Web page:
Until you soak grains, any grains, they stay dormant. It’s life encapsulated and protected with a fiber shell and enzyme inhibitors. These enzymes, a bit bitter in taste, stops the grain from activating this life force, Prana, that it contains. Prana is the force that we call life or being alive, the force or energy that internal and external environments can enhance or inhibit. In Ayurveda we learn how to enhance Prana while living. Basically it’s the teaching of how to be alive while living. We have a lot to learn from the plants and also need some soaking sometimes 🙂
For those who are brave, beans can be eaten soaked, not cooked. Try it, a bit crunchy, slightly bitter. Or even nicer, fresh like peas straight from the pod. I love soaked chickpeas and I can drop a handful into my veggie sauce or stir fry to lightly heat them up but not cook them. If legumes or beans give you flatulence you can try this as it is when the fiber is dissolved after cooking that the sulfites (creating gases) are more prominent than when only soaked. Rice and grains like our 4 cereals, and herbs like quinoa, millet, buckwheat, amaranth and teff (normally classified in the group of grains) become more nutritious if you soak them before cooking, even to the point of germinating.
To think about when you soak seeds like sunflower, pumpkin, chia, sesame, linseeds, etc:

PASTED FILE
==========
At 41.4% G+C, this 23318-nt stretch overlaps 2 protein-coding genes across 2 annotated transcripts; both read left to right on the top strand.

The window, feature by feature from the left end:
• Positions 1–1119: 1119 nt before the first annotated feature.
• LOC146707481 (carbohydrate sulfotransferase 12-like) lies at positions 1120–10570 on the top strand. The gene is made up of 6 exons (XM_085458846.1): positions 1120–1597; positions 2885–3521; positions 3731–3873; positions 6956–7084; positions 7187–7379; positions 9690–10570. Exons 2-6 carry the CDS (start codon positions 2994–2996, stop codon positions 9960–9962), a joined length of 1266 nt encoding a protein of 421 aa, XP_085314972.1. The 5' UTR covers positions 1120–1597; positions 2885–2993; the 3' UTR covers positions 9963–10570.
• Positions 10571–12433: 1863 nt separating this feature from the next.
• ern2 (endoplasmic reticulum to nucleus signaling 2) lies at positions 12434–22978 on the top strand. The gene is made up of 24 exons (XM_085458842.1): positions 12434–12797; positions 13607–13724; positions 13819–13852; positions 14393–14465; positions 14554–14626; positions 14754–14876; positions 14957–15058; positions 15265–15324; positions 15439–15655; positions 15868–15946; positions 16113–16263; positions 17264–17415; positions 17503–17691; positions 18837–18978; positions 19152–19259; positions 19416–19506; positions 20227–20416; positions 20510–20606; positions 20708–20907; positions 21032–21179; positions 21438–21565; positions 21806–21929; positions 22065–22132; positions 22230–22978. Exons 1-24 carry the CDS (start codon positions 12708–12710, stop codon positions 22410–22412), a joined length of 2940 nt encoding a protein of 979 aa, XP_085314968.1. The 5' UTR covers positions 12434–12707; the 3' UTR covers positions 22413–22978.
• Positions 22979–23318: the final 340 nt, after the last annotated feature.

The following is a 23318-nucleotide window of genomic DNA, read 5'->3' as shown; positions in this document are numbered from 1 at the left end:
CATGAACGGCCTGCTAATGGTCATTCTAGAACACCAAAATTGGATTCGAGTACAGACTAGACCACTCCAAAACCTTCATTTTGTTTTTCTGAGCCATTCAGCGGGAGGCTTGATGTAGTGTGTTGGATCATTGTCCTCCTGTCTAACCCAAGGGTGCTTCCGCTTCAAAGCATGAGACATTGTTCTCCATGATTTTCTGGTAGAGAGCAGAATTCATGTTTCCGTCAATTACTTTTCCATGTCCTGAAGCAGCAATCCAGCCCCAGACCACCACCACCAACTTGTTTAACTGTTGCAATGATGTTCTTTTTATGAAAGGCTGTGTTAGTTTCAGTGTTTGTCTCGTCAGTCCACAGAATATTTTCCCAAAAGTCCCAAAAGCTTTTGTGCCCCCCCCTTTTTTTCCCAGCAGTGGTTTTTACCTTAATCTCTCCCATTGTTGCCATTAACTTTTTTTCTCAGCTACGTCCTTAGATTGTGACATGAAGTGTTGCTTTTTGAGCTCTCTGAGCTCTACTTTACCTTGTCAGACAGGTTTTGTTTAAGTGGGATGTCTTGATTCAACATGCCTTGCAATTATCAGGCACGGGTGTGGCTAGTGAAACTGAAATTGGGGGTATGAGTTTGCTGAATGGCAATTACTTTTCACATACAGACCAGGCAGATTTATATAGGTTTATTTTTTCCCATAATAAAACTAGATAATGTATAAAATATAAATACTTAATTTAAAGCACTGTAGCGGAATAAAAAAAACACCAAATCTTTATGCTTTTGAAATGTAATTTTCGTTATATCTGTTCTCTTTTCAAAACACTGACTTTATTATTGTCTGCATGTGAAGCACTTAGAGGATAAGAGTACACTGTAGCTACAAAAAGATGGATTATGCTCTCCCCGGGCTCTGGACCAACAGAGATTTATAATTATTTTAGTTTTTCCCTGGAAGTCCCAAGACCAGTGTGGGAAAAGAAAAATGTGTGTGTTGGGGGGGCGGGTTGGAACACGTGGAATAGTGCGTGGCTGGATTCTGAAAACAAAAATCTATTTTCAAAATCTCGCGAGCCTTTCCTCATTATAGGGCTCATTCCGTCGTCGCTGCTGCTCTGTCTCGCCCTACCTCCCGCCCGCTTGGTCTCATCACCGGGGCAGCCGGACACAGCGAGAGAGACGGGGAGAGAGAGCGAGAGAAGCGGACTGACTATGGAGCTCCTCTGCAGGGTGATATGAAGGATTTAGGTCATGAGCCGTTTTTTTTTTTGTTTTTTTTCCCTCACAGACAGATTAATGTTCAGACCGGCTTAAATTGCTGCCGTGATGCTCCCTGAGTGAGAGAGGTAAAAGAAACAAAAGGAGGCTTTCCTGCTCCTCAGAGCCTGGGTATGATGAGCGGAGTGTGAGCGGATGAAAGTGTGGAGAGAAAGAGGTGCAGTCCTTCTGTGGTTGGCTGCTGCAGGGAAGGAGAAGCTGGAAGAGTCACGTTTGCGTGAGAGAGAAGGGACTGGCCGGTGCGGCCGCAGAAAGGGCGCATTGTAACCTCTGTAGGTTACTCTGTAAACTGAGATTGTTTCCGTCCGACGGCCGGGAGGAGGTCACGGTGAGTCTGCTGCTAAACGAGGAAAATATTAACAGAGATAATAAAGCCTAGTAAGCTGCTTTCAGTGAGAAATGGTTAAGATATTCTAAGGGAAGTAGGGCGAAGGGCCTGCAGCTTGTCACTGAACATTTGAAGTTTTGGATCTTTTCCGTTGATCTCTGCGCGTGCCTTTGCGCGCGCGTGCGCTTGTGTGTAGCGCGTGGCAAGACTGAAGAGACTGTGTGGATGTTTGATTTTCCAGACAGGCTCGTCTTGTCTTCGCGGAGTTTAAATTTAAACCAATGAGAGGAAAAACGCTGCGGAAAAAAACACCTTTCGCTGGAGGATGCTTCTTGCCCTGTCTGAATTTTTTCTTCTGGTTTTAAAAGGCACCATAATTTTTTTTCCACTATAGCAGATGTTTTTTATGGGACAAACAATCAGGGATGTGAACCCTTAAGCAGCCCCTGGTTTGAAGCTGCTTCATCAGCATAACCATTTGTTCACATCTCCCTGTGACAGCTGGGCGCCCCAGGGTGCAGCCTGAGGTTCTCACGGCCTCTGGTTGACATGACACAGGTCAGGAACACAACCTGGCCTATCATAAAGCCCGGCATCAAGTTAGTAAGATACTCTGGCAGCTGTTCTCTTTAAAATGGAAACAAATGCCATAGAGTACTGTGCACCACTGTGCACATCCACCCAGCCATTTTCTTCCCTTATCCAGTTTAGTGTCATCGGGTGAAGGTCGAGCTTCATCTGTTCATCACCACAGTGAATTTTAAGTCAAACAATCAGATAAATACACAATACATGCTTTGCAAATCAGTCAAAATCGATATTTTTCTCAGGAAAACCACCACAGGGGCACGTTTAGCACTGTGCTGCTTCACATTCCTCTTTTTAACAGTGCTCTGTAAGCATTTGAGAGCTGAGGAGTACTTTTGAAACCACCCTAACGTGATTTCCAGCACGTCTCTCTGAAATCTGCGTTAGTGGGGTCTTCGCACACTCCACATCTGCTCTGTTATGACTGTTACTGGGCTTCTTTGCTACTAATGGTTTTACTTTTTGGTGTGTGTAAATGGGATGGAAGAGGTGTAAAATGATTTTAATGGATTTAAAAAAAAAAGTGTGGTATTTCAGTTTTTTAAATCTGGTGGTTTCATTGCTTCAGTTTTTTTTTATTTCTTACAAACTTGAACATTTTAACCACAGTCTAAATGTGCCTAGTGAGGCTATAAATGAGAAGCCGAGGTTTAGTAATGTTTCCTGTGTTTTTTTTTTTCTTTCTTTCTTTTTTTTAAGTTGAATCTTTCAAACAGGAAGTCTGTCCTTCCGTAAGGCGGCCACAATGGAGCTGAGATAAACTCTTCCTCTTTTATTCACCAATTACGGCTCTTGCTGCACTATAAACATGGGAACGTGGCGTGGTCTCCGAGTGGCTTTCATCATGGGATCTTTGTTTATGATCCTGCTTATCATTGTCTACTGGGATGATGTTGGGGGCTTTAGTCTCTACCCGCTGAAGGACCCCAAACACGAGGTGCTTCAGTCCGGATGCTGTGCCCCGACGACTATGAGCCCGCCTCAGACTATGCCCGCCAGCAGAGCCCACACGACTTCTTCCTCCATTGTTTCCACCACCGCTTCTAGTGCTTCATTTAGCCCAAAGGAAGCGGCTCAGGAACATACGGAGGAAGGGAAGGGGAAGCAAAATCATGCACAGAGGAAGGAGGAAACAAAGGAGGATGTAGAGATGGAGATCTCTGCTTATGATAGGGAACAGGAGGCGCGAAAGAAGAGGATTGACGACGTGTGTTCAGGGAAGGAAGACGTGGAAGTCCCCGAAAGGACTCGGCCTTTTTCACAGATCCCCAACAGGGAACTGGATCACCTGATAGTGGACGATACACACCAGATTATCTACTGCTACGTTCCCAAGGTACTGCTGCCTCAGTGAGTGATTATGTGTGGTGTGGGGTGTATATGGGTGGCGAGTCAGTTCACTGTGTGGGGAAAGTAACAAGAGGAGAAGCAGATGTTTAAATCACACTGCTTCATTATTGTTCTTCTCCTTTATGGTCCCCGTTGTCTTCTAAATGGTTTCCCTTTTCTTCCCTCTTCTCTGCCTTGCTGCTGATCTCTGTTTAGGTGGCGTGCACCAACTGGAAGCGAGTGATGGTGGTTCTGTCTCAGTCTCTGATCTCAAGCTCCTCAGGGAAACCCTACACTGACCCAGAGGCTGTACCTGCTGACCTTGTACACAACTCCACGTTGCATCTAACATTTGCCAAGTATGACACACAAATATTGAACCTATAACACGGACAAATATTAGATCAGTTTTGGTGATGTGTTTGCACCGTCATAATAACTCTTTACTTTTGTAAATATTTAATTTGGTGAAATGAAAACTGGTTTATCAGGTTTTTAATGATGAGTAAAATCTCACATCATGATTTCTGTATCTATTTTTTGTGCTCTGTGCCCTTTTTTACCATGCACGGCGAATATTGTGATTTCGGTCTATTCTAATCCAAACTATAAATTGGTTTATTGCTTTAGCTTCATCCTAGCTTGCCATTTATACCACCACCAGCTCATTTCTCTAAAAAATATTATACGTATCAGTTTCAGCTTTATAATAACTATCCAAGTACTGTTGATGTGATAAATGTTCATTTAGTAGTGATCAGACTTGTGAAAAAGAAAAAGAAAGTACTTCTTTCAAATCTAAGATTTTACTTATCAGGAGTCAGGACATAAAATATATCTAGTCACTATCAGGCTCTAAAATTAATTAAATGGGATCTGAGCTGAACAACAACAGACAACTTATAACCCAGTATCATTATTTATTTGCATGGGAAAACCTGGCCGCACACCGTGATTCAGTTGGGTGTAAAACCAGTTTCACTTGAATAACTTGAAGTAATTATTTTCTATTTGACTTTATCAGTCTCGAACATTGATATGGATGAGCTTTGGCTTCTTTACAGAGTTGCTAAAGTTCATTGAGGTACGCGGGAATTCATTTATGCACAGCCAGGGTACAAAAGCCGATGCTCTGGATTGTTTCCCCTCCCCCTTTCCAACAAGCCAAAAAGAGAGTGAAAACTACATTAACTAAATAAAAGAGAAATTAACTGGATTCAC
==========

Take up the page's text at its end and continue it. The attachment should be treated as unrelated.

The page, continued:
1) After soaking, the grains become alive and need to be treated like fresh food. Therefore it has to be kept in the fridge once soaked, which will stop the process and keep them fresh for at least a week, longer if you rinse and change the water now and then. If you can’t boil the soaked beans, rice, grains, or what ever you soaked on time, you can just put it in the fridge and do it when you have time.
2) If you heat up the grains, by cooking or frying, you will get less enzymes to help in digestion but at the same time you will make it easier to break down in the gut, and therefore get more nutrients out. A good way to get both is to mix the soaked grains in a mixer and eat as a paste, spiced as you like. This is also great as the shell can be a bit hard to break down on some grains like a linseed or sesame seed. Otherwise they pass the digestive system intact without allowing you to get the super nutrients like the Omega lipids out.
3) Always keep soaked grains in the fridge, and use in any recipe as you like. The belly is a prebiotic – a pure medicine. Don’t rinse. I often keep soaked sesame, pumpkin, sunflower and linseeds in the fridge and we mix it or eat it as it is on any dishes. If you make a stir fry you can add a few grains when cold or heated up shortly before serving. You can mix some grains in you cereals or porridge in the morning. Soaked and mixed or half mixed grains in a mixer, make a great creamy sauce to make creamy dishes. Also mixed with cooked rice, beans or other they stick together to make a nice burger patty which is easily baked in the oven. Add any spices, vegetables or fruit as you like.
4) Soaked nuts, rices and grains have to be rinsed after soaking. You will see that the water gets brownish as the bitter enzymes are dissolved. If you tummy is strong you don’t need to soak but you will get more nutrients from it.
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